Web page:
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Now, imagine that your local mad scientist has created an extremely sophisticated robot. This robot has consciousness, intelligence, and indeed all the characteristics of a human mind except (possibly) one. The robot (may or may not) lack free will. The mad scientist wants the robot to have free will, and asks for your help in (possibly) altering the robot so that it has free will. Your assignment is to figure out what mechanism, or way of being, is necessary in order for something to have free will.
Remember, it may turn out to be the case that the robot already has free will, and the scientist, for some reason, hasn't noticed or realized that they have already created a free-willed robot.
For reference, remember that the existence of free will means that an entity has a "will", which is an internal faculty of being able to decide for itself what it is going to do, based on it's own ideas and goals, and that it also occasionally has the freedom to act on its own decisions, rather than being coerced by some external force to do things it would not, on its own, decide to do. (Added 3/14/23.)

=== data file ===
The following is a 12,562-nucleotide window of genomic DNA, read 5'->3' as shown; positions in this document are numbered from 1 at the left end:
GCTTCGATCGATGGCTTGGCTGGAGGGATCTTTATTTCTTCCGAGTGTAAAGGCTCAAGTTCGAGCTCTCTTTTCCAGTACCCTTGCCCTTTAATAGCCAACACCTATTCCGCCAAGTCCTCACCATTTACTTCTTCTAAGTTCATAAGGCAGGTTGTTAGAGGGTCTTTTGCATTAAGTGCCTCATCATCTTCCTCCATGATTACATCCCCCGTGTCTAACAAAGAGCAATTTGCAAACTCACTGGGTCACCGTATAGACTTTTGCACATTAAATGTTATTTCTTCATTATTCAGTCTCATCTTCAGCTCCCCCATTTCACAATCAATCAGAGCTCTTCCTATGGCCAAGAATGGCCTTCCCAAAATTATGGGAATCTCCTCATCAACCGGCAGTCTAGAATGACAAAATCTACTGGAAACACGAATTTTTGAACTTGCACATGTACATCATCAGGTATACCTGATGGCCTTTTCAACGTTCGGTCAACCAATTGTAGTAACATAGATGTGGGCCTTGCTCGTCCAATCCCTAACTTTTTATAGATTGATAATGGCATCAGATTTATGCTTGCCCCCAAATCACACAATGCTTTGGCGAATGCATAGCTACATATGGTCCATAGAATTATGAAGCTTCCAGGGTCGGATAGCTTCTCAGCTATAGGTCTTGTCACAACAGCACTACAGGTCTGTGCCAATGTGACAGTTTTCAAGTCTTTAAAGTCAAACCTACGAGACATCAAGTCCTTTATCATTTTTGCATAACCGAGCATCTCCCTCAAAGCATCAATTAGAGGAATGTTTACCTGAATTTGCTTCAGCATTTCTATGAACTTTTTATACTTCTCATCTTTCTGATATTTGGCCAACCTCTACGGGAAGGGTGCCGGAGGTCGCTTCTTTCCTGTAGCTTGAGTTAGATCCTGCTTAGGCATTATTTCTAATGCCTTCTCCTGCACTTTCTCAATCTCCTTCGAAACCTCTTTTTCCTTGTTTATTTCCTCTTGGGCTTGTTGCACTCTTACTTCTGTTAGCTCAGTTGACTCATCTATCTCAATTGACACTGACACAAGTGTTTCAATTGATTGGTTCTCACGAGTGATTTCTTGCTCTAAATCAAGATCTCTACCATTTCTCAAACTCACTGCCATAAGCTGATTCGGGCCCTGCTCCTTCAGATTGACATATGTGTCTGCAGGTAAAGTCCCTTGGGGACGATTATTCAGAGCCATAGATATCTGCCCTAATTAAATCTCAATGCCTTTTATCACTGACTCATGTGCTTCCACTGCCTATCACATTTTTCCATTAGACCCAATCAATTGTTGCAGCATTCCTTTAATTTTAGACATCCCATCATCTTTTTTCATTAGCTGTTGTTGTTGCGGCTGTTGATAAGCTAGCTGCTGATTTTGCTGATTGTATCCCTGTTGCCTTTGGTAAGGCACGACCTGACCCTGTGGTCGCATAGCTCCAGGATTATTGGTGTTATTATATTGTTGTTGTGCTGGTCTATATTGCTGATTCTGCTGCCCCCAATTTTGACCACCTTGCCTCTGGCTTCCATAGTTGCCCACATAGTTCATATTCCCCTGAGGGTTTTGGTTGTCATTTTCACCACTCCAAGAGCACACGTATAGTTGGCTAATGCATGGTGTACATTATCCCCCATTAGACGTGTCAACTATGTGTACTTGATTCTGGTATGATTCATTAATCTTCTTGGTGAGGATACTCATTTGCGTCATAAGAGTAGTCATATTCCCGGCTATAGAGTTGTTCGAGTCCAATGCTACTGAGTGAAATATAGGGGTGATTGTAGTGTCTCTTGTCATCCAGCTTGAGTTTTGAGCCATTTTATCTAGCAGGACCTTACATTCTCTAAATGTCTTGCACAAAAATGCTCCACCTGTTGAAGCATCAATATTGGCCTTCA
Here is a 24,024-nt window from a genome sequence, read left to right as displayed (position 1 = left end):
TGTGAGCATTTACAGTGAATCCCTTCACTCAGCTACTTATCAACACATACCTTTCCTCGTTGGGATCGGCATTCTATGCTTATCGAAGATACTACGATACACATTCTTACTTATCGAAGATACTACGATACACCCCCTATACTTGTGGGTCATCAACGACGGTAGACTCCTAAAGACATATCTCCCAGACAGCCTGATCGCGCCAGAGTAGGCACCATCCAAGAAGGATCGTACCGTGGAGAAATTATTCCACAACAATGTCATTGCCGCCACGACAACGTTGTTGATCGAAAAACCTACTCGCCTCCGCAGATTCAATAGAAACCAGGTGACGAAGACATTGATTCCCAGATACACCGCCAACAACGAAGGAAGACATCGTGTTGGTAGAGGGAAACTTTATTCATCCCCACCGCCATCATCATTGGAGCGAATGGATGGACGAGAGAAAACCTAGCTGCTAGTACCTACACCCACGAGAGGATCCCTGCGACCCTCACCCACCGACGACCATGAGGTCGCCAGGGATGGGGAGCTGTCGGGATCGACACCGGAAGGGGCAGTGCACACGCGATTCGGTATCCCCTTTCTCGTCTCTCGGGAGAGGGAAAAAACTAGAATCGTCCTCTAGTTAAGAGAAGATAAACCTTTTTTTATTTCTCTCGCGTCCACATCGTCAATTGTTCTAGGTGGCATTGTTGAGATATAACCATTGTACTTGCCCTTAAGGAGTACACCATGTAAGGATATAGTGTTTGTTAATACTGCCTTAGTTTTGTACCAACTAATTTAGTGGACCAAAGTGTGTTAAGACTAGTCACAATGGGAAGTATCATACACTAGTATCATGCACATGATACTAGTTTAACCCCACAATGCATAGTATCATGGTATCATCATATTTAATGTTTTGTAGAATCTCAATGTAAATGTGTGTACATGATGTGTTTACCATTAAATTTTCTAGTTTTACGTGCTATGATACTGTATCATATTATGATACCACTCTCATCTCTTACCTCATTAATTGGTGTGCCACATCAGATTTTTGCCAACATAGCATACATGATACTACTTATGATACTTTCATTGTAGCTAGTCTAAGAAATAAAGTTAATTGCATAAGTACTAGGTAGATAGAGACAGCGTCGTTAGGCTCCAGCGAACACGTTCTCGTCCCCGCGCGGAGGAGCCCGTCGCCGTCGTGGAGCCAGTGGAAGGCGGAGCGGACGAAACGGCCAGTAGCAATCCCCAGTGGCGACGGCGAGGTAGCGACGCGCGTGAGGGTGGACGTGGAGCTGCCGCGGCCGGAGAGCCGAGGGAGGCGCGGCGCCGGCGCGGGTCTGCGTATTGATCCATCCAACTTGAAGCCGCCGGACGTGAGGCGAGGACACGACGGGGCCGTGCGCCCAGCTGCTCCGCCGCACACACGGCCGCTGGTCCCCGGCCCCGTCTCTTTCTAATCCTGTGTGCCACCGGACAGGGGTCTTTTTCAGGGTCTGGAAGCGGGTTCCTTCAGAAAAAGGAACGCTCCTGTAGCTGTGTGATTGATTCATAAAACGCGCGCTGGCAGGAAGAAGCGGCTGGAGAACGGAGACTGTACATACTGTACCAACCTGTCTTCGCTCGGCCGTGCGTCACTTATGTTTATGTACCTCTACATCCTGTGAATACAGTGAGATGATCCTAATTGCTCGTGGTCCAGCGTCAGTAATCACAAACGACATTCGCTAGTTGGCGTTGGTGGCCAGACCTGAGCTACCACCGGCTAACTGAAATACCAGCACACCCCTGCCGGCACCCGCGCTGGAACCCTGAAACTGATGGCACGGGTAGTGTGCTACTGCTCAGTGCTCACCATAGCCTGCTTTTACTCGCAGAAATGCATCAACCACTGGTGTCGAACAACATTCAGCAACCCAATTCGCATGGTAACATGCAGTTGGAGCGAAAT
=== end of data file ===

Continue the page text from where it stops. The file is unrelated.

If you accept that it is technically possible to create a robot with free will, then you will have to say just what kind of mechanism would have to be installed in the robot's brain, or what it already has in its brain, in order to give it exactly the same kind of free will that human beings have, or appear to have.If you do not accept that it is technically possible to create a robot with free will, then you will have to say just what kind of mechanism you think human beings have that gives them free will. (If you want to talk about why a robot cannot have this mechanism, you will have to do more than just say "machines can't do this." You will have to say what this mechanism is, and why something that a human brain does using neurons and synapses cannot be done with some mechanism that does the same things as neurons and synapses.)